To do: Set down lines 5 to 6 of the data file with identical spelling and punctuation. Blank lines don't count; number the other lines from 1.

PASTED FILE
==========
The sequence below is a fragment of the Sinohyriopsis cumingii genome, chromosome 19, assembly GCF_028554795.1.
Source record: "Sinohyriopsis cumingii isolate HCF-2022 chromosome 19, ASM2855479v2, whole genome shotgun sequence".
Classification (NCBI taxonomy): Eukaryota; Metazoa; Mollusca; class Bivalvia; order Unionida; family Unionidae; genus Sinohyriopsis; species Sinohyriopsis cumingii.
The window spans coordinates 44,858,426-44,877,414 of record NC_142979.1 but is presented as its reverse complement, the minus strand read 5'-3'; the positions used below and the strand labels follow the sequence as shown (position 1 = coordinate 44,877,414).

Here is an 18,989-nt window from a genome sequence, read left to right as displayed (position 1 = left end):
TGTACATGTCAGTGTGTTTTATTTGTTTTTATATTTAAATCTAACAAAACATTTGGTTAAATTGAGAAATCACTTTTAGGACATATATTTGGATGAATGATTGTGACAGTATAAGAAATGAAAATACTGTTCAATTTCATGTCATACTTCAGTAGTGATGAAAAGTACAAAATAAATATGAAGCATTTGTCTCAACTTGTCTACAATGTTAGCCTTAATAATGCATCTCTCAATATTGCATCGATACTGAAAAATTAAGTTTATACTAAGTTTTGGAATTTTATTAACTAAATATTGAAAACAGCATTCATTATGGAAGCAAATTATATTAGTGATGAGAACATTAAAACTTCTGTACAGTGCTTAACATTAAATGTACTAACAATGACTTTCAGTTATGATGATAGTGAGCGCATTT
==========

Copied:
Here is an 18,989-nt window from a genome sequence, read left to right as displayed (position 1 = left end):
TGTACATGTCAGTGTGTTTTATTTGTTTTTATATTTAAATCTAACAAAACATTTGGTTAAATTGAGAAATCACTTTTAGGACATATATTTGGATGAATGATTGTGACAGTATAAGAAATGAAAATACTGTTCAATTTCATGTCATACTTCAGTAGTGATGAAAAGTACAAAATAAATATGAAGCATTTGTCTCAACTTGTCTACAATGTTAGCCTTAATAATGCATCTCTCAATATTGCATCGATACTGAAAAATTAAGTTTATACTAAGTTTTGGAATTTTATTAACTAAATATTGAAAACAGCATTCATTATGGAAGCAAATTATATTAGTGATGAGAACATTAAAACTTCTGTACAGTGCTTAACATTAAATGTACTAACAATGACTTTCAGTTATGATGATAGTGAGCGCATTT